It’s a family affair.
The Porters of Hellsgate would like you to embrace their presentation of Shakespeare and Wilkins’ Pericles (Pericles Prince of Tyre), directed by Charles Pasternak, as a story that speaks directly to Syrian refugees, the homeless and the lost, the fear of outsiders in our society and building the wall.
When the world feels like it’s falling apart and practically is in many parts, this play certainly speaks to all of the above issues and more. But the truth is, Pericles, even as mythic and complicated as it is in navigating the storyline is a much simpler solace of rebirth, reunion and coming together.
There are tons of recognizable themes in this play, of course, Fate and Free Will, Deception, Envy, Sex, Revenge, Virtue, Power, and Mortality, but the ideal of Family really rings the loudest, at least here. Pericles is such an honorable and loving man whose heart is the fortification that stands truest in every storm even at the expense of his heart being crushed over and over by fate or the gods – or whatever you will.
The real takeaway is the dedication to do right and good and with compassion in the face of all that can go wrong or bad. In all, although one could argue that Pericles himself is not such a great king, (he makes a few blunders that become monstrous hurdles to overcome), he is a man, a husband and a father who considers family the most precious thing in the world.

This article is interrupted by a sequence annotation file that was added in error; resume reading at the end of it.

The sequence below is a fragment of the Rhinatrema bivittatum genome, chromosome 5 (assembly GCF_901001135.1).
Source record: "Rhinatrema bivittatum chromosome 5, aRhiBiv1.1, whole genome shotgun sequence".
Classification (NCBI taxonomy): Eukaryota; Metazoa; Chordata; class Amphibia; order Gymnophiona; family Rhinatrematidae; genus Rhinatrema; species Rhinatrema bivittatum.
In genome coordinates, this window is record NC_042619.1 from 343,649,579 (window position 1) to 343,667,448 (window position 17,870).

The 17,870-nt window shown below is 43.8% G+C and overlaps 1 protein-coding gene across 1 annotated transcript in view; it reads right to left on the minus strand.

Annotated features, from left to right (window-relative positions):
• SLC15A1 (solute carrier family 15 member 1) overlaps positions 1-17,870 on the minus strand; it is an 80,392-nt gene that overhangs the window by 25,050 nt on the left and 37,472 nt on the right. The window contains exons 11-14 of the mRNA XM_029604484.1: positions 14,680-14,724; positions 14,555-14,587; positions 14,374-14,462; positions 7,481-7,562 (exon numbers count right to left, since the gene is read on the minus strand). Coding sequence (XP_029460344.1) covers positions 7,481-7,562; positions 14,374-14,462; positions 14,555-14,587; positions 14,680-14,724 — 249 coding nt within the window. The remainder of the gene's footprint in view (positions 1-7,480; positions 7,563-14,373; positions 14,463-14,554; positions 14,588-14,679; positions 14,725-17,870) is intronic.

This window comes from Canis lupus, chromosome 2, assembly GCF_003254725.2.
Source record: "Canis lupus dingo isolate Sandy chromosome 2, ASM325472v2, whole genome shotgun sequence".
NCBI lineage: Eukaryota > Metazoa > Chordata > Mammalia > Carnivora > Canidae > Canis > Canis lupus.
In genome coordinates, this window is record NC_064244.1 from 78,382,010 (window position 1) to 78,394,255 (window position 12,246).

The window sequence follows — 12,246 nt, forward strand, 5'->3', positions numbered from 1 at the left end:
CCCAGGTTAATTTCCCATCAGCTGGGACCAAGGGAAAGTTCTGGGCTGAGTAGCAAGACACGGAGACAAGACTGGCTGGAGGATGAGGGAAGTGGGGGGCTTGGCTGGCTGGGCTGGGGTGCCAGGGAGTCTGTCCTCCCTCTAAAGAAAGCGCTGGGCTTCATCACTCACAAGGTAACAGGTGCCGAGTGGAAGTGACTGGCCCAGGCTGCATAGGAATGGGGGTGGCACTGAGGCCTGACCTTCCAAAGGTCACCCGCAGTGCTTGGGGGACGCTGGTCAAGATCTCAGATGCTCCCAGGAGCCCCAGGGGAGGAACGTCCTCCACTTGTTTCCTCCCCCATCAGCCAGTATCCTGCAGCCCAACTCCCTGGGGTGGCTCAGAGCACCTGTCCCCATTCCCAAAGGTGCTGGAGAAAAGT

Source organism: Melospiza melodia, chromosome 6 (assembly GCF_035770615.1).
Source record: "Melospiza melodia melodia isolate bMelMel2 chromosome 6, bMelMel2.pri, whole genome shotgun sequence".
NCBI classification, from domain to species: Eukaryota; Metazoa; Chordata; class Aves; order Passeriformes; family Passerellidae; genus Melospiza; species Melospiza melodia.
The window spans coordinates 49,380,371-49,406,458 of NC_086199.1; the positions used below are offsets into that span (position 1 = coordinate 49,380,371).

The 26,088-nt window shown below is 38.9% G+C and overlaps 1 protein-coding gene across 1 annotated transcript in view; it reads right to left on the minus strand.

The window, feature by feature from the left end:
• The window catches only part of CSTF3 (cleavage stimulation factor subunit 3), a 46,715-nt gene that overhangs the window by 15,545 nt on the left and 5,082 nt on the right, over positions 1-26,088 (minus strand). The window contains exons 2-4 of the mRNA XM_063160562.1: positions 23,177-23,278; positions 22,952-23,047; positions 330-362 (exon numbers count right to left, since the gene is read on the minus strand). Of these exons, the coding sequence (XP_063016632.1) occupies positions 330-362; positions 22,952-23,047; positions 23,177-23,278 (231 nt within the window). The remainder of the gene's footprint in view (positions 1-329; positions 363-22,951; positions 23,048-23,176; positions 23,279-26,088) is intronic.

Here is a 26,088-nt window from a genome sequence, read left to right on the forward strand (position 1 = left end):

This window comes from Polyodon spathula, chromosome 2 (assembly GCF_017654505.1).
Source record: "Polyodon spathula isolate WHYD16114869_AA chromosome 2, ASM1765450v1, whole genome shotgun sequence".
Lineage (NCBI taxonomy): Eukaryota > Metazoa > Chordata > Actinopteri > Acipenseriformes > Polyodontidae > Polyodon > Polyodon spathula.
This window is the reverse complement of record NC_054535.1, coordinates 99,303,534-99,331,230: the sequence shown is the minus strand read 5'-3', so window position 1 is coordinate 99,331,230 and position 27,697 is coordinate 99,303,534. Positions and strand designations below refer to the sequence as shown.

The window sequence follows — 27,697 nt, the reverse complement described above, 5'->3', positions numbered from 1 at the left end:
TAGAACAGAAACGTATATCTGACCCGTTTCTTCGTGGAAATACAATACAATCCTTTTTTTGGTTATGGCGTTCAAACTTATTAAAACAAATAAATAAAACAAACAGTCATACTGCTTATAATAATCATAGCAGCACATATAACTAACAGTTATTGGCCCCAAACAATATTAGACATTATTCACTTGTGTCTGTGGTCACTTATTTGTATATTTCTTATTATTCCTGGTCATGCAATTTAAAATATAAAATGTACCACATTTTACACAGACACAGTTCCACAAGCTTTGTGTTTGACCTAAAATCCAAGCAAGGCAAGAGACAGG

To that notion, one of the fun aspects of this company production is father and son Leon Russom and Zach Russom appear on stage together for the very first time. They don’t have much dialog with one another (bummer to that). But it is certainly moving to behold theatrical legacy in living action. AKA – family.
As for the production, it’s a bit dodgy at the beginning and takes a bit of time to find it’s groove. But when it overcomes some of its drier moments it is a meaningful dialog about the core of people.
I’ve never been much of a fan of the grunge garb that Porters of Hellsgate adorn. But there is an unmistakable relatedness about it here which removes any superficiality or distraction to the story.
The two obvious heavy hitters here are Russom and actress Liza de Veerd Seneca as the frustrated bawd madam. Driving lead actor Luke McClure as Pericles keep this production in check. All three bring absolute clarity and resonance to the story. In De Veerd Seneca’s case, highly entertaining and bold comic relief.
Other notable characters are Alexandra Wright as Thaisa, Princess of Pentapolis. Wright has a lovely exuberance on stage with the character and definitely adds to the joyfully tearful moments. Also, Jono Eiland as Cerimon a Lord and physician of Ephesus, who in a smaller role is nevertheless, rather memorable for his pathos.
In typical Porters of Hellsgate style, it’s a fast moving, uncomplicated show with a bit of edge and one that keeps audiences engaged. Great moments throughout.